Current Weber carbs available new with out of the box choke (main venturi) sizing and jetting listed.....

But unless hidden from view by the air cleaner, a set of 4 ICH single bbl carbs atop a common plenum won't necessarily have the visual impact that a Weber IR system has. Which is fine by me because I believe in function over form. But if you are building an induction system for someone else...... Someone who may not hesitate to over-carburrete their engine in order to achieve a certain 'look'...... Or who may over-cam their street driven engine so it will have a certain 'sound' at idle...... Then you have a problem in the making. Because those folks typically are not going to have the patience nor the skill to keep a multiple carb system tuned and synchronized properly. And over-carburretion and / or over-camming will only make the engine harder to tune and less streetable.

The other extreme is one of several variations that I will explore with my 427 Chevy small block stroker engine. And that is using a single Weber 2bbl carburettor (2 chokes and 2 throttle bores) to supply a single cylinder via each IR intake runner. In other words, one of the variations I will construct is an IR intake that mounts 8 Weber 2bbl carbs (1 carb for each cylinder). Yeah, I know...... That sounds pretty crazy and its certainly not the most cost effective nor practical nor easily tuned set up by any means. But over the years, I have scrounged 8 rebuildable Weber 42 DCNF downdraught carbs and I want to see if the 'engine is an air pump' theory holds true in this instance. I have calculated choke and throttle bore sizing and jetting based upon several unrelated mathematical computations and have cross referenced those calcs against Weber sizing and jetting charts for engines having cylinder volume 1/2 that size (only I will be using both chokes of a 2bbl carb to supply a single cylinder twice their displacement)...... And any way I figure it...... In theory, the 42 DCNF carbs should work with corrected jetting and either 30mm or 32mm chokes (31mm is optimal for my engine in theory). That's the good news. The bad news is that in a real world operational environment, I must deal with the difficulty of constructing an IR setup where the carburettor mounting allows the fuel bowls to be positioned towards the front of the engine as they were designed to be...... For an engine having paired intake runner layout such as the 1st generation Chevy small block...... Rather than equally spaced intake runner layout such as the newer LS series GM engines and others. You see, Webers in an IR environment are designed to work on intakes mounting the carbs as close to the intake valve as is possible just as Sir Harry Ricardo related in his engine design theory back in the early 1920s. Its a totally different concept from the tuned runner designs utilizing shared plenums beneath the carbs. With an IR setup, the optimum intake runner length is figured from back of intake valve to tip of bell mouthed trumpets or extensions on the inlet side of the carb airhorn. Which is OK because in a true IR system having no plenums and having carb throttle plates positioned close to the intake valve, the only time the overall inlet tract (including carb) would be at a predetermined 'tuned length' coinciding with max. torque and max. volumetric efficiency at a particular RPM...... Would be at WOT anyway. For at all part throttle operation, even under acceleration...... An IR system (no plenum) will not be operating at 'tuned intake runner length'. And the farther away from the intake valve a Weber carb is placed in an IR design...... The less air flow (velocity), the weaker carb signal, and the more throttle lag and part throttle driveablity issues you will have.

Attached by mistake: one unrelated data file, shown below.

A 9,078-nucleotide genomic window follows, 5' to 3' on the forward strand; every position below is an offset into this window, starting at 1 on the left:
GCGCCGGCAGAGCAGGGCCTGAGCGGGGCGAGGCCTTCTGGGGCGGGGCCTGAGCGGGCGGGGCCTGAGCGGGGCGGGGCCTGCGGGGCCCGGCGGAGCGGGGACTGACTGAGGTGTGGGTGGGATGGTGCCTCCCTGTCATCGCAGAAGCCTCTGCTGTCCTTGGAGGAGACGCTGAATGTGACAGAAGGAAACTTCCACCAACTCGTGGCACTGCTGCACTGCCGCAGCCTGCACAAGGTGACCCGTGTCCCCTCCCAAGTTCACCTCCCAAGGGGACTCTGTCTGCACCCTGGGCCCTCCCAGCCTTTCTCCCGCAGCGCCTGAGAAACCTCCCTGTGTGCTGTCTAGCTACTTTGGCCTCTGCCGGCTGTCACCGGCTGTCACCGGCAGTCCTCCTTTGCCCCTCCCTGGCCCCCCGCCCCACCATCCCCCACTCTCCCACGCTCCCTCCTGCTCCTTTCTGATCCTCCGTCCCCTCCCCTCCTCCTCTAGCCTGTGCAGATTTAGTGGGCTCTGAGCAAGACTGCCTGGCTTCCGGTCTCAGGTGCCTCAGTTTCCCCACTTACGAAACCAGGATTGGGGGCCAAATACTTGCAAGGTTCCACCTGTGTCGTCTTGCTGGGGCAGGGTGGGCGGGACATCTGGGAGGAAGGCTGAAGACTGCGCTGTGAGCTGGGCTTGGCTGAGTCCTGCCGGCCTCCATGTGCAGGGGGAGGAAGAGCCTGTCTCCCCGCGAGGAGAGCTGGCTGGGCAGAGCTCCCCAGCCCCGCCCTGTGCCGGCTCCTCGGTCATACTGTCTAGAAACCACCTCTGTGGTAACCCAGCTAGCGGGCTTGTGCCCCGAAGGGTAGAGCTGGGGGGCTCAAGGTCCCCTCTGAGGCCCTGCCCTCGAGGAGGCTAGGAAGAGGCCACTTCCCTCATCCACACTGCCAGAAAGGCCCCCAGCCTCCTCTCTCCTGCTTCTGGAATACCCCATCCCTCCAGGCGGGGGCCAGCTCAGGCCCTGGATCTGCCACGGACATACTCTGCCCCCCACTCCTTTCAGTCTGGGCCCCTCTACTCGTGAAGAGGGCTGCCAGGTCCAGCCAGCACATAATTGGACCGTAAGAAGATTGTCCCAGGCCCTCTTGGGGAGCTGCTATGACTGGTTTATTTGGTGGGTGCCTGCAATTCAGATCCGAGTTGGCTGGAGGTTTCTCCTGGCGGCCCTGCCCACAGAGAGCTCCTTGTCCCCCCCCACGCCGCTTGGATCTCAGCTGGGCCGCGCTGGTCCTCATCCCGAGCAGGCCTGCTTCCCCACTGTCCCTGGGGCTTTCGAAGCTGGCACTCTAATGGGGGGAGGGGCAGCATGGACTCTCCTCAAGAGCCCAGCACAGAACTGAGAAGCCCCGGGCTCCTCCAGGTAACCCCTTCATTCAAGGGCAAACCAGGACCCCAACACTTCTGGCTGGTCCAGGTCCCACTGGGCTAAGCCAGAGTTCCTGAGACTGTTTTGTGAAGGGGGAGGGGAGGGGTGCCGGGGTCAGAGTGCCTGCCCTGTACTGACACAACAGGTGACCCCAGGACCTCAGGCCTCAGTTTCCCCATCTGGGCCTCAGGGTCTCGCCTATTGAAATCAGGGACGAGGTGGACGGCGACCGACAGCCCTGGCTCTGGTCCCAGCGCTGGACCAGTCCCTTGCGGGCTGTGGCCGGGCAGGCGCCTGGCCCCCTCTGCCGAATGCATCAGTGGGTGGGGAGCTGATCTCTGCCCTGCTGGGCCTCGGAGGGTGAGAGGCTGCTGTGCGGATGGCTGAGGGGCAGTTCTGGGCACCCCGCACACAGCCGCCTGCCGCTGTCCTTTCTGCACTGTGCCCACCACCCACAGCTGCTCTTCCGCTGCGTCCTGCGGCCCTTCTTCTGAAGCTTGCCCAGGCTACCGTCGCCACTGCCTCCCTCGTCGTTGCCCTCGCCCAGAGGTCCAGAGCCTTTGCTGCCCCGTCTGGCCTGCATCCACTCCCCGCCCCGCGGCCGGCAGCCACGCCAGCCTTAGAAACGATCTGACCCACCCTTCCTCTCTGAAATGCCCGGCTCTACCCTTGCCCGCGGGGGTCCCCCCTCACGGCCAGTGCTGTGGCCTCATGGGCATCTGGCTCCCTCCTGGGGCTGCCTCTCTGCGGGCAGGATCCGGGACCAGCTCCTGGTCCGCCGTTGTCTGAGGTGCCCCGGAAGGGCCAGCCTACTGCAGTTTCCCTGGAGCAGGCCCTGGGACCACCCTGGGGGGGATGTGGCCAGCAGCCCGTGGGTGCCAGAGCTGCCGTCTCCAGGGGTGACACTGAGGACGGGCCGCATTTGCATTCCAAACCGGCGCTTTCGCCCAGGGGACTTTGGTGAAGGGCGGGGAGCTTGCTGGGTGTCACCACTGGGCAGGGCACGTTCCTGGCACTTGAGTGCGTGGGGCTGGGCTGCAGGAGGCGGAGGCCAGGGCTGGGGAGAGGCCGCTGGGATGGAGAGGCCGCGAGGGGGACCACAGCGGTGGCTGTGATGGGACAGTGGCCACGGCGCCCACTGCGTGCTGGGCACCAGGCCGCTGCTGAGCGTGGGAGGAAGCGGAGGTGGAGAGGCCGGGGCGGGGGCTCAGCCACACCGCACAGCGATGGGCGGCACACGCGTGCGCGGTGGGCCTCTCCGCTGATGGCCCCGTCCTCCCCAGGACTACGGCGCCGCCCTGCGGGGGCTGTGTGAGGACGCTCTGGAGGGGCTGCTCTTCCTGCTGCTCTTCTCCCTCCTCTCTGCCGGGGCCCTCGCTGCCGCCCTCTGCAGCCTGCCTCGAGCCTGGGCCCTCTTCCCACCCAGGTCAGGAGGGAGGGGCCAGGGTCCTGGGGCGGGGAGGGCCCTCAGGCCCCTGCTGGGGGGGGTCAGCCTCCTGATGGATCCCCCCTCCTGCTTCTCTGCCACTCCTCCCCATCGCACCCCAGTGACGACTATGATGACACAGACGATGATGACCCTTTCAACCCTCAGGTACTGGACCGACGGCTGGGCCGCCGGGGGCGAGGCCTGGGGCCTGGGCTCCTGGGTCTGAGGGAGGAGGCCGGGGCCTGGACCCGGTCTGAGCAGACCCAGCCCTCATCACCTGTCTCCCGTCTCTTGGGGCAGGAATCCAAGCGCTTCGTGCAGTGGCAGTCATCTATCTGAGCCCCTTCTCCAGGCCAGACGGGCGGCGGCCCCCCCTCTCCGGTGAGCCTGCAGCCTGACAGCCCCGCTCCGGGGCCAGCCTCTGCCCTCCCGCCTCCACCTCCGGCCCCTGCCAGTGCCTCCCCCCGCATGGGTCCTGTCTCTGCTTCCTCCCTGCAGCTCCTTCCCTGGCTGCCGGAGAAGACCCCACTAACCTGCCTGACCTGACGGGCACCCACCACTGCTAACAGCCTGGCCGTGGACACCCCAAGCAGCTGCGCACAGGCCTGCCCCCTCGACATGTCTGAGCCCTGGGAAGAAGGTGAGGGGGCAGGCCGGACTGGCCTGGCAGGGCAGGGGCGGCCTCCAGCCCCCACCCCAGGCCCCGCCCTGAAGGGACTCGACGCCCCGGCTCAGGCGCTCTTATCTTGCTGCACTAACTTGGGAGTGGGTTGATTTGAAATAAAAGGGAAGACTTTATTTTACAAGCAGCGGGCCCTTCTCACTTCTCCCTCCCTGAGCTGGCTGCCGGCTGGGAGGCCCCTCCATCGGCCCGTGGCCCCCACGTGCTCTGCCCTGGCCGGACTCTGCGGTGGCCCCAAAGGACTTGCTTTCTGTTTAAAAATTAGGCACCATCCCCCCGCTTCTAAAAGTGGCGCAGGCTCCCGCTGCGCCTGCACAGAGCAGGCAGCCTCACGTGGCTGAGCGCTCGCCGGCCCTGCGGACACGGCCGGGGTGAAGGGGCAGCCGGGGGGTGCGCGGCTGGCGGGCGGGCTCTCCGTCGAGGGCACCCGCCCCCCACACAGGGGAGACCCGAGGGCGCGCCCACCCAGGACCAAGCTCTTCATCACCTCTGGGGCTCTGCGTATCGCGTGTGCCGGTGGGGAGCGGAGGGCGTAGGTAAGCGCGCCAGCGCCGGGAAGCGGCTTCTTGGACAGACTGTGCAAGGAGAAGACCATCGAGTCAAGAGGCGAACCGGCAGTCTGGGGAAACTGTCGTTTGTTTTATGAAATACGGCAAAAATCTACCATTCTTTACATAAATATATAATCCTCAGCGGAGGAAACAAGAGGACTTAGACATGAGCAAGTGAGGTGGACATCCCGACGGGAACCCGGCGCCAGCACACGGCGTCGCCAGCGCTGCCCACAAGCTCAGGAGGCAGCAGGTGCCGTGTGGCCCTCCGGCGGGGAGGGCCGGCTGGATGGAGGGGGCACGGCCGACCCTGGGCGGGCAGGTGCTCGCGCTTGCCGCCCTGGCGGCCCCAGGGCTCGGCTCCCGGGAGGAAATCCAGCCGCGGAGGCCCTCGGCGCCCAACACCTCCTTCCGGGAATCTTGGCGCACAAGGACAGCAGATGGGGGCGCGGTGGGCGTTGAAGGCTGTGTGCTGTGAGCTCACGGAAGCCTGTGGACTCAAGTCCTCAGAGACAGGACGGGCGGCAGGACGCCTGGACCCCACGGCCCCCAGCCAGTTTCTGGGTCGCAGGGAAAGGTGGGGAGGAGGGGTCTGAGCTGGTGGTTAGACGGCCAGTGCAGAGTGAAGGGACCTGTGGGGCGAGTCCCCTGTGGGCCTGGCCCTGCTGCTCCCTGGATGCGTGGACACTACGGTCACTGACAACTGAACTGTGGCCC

Here are some vintage induction systems that you may find interesting. Most are for early Chrysler hemi engines. I will be exploring several of them over time in my experiments with induction for my Chevy stroker engine......